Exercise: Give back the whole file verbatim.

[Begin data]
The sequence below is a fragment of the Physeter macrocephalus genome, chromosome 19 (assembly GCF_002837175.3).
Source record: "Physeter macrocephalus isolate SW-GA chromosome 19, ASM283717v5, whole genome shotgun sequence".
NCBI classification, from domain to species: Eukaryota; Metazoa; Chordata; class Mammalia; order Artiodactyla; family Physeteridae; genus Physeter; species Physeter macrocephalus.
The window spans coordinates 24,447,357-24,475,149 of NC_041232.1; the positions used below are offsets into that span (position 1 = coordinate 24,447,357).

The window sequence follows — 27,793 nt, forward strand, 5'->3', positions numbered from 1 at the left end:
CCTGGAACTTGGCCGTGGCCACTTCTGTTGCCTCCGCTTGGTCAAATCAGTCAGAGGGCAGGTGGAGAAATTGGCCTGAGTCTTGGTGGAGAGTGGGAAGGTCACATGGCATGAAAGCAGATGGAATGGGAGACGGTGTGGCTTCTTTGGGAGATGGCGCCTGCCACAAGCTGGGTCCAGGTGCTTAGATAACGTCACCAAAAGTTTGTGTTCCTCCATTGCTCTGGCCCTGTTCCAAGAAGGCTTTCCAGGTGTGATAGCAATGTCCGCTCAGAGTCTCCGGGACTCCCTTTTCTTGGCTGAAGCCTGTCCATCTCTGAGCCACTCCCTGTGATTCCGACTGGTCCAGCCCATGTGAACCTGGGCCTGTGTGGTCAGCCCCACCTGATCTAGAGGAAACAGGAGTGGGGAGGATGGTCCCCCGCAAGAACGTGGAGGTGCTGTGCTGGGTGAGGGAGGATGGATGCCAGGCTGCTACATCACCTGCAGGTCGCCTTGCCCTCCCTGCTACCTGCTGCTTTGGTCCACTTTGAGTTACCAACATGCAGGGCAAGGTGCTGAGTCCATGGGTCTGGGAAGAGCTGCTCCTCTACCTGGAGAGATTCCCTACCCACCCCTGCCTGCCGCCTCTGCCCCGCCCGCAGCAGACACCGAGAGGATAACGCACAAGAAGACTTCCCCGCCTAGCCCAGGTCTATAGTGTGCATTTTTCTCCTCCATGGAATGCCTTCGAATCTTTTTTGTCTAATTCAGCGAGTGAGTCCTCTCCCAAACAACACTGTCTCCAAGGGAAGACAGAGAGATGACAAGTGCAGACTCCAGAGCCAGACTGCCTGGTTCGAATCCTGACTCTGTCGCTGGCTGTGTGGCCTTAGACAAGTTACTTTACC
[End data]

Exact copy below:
The sequence below is a fragment of the Physeter macrocephalus genome, chromosome 19 (assembly GCF_002837175.3).
Source record: "Physeter macrocephalus isolate SW-GA chromosome 19, ASM283717v5, whole genome shotgun sequence".
NCBI classification, from domain to species: Eukaryota; Metazoa; Chordata; class Mammalia; order Artiodactyla; family Physeteridae; genus Physeter; species Physeter macrocephalus.
The window spans coordinates 24,447,357-24,475,149 of NC_041232.1; the positions used below are offsets into that span (position 1 = coordinate 24,447,357).

The window sequence follows — 27,793 nt, forward strand, 5'->3', positions numbered from 1 at the left end:
CCTGGAACTTGGCCGTGGCCACTTCTGTTGCCTCCGCTTGGTCAAATCAGTCAGAGGGCAGGTGGAGAAATTGGCCTGAGTCTTGGTGGAGAGTGGGAAGGTCACATGGCATGAAAGCAGATGGAATGGGAGACGGTGTGGCTTCTTTGGGAGATGGCGCCTGCCACAAGCTGGGTCCAGGTGCTTAGATAACGTCACCAAAAGTTTGTGTTCCTCCATTGCTCTGGCCCTGTTCCAAGAAGGCTTTCCAGGTGTGATAGCAATGTCCGCTCAGAGTCTCCGGGACTCCCTTTTCTTGGCTGAAGCCTGTCCATCTCTGAGCCACTCCCTGTGATTCCGACTGGTCCAGCCCATGTGAACCTGGGCCTGTGTGGTCAGCCCCACCTGATCTAGAGGAAACAGGAGTGGGGAGGATGGTCCCCCGCAAGAACGTGGAGGTGCTGTGCTGGGTGAGGGAGGATGGATGCCAGGCTGCTACATCACCTGCAGGTCGCCTTGCCCTCCCTGCTACCTGCTGCTTTGGTCCACTTTGAGTTACCAACATGCAGGGCAAGGTGCTGAGTCCATGGGTCTGGGAAGAGCTGCTCCTCTACCTGGAGAGATTCCCTACCCACCCCTGCCTGCCGCCTCTGCCCCGCCCGCAGCAGACACCGAGAGGATAACGCACAAGAAGACTTCCCCGCCTAGCCCAGGTCTATAGTGTGCATTTTTCTCCTCCATGGAATGCCTTCGAATCTTTTTTGTCTAATTCAGCGAGTGAGTCCTCTCCCAAACAACACTGTCTCCAAGGGAAGACAGAGAGATGACAAGTGCAGACTCCAGAGCCAGACTGCCTGGTTCGAATCCTGACTCTGTCGCTGGCTGTGTGGCCTTAGACAAGTTACTTTACC